Can we predict the fate of forest tree communities under climate change?
MetadataShow full item record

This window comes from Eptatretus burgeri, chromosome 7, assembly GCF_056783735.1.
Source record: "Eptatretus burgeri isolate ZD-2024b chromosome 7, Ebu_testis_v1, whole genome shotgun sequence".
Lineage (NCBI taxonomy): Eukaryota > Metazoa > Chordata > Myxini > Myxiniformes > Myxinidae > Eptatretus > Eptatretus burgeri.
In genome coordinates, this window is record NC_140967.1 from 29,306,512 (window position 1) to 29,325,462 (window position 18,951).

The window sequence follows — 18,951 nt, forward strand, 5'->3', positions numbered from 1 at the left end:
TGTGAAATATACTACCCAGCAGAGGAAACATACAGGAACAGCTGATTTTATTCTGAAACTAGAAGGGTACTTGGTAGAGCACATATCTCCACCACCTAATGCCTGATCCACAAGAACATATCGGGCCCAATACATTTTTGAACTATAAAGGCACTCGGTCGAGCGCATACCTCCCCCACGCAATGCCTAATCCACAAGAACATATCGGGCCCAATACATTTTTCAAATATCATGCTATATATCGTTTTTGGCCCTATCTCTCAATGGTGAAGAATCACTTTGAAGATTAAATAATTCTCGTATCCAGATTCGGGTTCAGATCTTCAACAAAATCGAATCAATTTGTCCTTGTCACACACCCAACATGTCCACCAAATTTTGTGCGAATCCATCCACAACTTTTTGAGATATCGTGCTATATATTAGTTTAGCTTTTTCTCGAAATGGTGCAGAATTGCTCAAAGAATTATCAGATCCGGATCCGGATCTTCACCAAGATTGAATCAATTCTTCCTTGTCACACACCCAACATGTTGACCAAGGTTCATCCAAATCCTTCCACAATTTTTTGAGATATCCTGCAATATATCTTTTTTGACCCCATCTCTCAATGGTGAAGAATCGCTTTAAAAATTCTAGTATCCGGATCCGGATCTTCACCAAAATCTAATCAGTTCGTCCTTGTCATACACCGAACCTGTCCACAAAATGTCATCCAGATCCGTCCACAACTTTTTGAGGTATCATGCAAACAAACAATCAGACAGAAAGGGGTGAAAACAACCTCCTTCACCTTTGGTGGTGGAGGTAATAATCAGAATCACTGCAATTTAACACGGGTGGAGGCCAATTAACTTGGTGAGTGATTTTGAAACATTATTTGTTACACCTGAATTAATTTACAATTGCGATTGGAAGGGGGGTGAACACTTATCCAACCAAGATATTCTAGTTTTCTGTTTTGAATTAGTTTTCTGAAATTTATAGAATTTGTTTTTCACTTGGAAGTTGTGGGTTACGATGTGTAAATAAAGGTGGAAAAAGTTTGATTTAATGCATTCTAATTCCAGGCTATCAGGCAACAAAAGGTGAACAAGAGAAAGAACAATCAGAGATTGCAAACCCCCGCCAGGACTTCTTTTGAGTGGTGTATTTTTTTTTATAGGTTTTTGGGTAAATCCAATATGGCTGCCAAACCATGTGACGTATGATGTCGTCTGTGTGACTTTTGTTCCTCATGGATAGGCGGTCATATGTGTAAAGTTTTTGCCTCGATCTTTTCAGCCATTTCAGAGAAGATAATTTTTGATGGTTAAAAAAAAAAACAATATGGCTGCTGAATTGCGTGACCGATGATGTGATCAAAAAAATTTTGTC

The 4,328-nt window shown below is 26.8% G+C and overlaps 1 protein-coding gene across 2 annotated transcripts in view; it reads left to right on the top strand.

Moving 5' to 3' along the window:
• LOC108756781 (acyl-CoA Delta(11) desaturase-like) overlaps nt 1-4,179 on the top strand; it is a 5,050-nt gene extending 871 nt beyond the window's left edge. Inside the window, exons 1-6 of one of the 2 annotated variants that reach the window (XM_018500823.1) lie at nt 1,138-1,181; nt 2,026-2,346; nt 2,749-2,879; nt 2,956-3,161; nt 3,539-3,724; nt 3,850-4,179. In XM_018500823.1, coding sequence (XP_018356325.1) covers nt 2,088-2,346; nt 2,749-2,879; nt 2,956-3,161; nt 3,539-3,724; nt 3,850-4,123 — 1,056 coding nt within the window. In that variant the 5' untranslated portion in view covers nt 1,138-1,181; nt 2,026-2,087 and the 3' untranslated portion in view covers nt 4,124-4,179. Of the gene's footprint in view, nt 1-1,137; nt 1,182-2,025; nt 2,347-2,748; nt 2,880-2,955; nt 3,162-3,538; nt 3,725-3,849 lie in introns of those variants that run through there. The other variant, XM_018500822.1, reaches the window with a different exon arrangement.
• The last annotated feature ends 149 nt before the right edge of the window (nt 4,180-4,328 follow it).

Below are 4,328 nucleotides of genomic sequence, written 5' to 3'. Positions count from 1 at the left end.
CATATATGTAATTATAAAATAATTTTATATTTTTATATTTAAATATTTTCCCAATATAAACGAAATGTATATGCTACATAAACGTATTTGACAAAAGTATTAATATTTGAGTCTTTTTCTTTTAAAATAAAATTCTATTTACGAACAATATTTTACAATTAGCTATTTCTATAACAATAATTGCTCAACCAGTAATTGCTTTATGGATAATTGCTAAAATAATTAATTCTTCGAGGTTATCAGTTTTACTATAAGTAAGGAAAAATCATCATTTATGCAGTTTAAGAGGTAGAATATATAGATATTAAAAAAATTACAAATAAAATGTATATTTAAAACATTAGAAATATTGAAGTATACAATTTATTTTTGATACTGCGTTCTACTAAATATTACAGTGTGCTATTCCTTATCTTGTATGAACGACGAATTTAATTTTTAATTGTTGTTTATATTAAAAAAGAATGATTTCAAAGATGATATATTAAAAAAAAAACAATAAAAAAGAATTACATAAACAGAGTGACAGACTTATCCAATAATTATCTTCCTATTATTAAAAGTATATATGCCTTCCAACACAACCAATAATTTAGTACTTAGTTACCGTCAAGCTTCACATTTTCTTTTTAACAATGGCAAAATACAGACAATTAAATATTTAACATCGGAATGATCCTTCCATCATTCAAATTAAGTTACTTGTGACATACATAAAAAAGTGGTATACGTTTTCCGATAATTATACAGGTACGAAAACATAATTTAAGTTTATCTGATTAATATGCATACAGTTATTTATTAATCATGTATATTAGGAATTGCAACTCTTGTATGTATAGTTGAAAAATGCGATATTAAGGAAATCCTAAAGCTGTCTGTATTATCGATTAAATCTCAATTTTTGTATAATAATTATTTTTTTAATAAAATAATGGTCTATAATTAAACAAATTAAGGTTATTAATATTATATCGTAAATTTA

Climate is changing and human acts are accelerating that change raising many concerns for living organism’s survival. Under climate change tree species will probably either become extinct, or migrate or adapt. A crucial role in their adaptation and survival will be played by their phenotypic plasticity. Many experiments have been carried out and many models designed in order to predict the trees species’ future response. Experiments like common garden experiments and models based on Breeder’s equation used to record and predict the responses of different species to predicted climate change. Here, we mention the limitation of these experiments in models and the crucial gaps to our knowledge in order to precisely predict future fate of forest communities in global scale. Many abiotic factors such as the rapid climatic changes, low precipitation and fluctuations in temperature usually are not included in many models and experiments. Moreover, many biotic factors are excluded. Herbivory might have a significant impact on plants’ migration or/and survival and plant-plant interactions (e.g competition) can alter vegetation composition are usually not be taken into account. Moreover, many anthropogenic actions such as the introduction of new species and the fragmentation due to changes in land use influence the maintenance of native species and reduces the extend of gene flow respectively. All these parameters are changing the strength of selection and the genetic variation of populations in an unexpected way which in addition to our knowledge gaps on phenotypic plastic response, fitness traits and generally on ecosystem dynamics set other limiting factors for accurate prediction.